Landscape, Labor, and the Production of Difference in Colonial Peru: Indios and Negros in the Zaña Valley, 16th through 18th centuries C.E.
Author(s): Parker VanValkenburgh
Historians and historical anthropologists have long suggested that racial and ethnic categories in the Spanish colonial Americas were discursively produced. But it is only recently that historical archaeologists have begun to chart the roles that household practices, economic transactions, and settlement configurations played in their emergence and reproduction. Archaeological excavations and documentary research on sites in Peru’s Zaña valley provide new perspectives on how indianess and blackness emerged over the course of nearly three centuries of colonial rule, in tandem with major transformations in the organization of land and labor in the valley. I bring together discussion of colonial initiatives, including settlement planning and financial administration, with evidence of interaction between people of native and African descent, to trace a genealogy of race and social identity in the viceroyalty.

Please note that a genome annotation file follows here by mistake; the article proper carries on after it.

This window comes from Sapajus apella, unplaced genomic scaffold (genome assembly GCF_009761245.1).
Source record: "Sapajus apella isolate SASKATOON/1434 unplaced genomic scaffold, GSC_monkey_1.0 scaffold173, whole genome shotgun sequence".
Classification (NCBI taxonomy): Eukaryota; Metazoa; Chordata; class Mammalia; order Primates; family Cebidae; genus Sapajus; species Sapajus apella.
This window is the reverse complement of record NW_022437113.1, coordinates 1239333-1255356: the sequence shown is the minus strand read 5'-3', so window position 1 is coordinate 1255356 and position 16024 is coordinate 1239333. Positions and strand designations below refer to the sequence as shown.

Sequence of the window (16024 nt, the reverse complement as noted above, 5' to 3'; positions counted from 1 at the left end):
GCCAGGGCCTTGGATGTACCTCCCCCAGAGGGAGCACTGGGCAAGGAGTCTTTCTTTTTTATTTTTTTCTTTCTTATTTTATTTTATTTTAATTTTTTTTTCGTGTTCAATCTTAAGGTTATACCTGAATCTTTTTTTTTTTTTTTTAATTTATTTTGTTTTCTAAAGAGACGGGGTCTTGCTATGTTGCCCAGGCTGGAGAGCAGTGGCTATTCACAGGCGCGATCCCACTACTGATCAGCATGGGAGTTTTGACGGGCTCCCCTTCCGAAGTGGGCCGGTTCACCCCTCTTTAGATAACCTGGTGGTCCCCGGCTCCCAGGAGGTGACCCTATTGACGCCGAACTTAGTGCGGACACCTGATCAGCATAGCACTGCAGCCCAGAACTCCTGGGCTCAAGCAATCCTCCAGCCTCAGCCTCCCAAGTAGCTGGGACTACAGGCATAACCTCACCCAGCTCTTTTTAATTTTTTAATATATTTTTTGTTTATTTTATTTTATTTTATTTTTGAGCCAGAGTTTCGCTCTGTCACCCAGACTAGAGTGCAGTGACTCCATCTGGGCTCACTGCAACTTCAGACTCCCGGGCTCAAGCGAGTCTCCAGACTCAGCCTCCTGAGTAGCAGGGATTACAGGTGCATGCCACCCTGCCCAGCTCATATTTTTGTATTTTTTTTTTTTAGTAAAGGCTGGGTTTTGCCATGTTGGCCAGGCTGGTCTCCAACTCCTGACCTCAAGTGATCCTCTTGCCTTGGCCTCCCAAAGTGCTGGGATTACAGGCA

This Resource is Part of the Following Collections
- Society for American Archaeology 81st Annual Meeting, Orlando, FL (2016) •
- Multi-Directional Colonialism: Approaches to Studying Global Interactions
Cite this Record
Landscape, Labor, and the Production of Difference in Colonial Peru: Indios and Negros in the Zaña Valley, 16th through 18th centuries C.E.. Parker VanValkenburgh. Presented at The 81st Annual Meeting of the Society for American Archaeology, Orlando, Florida. 2016 ( tDAR id: 403782)
min long: -93.691; min lat: -56.945 ; max long: -31.113; max lat: 18.48 ;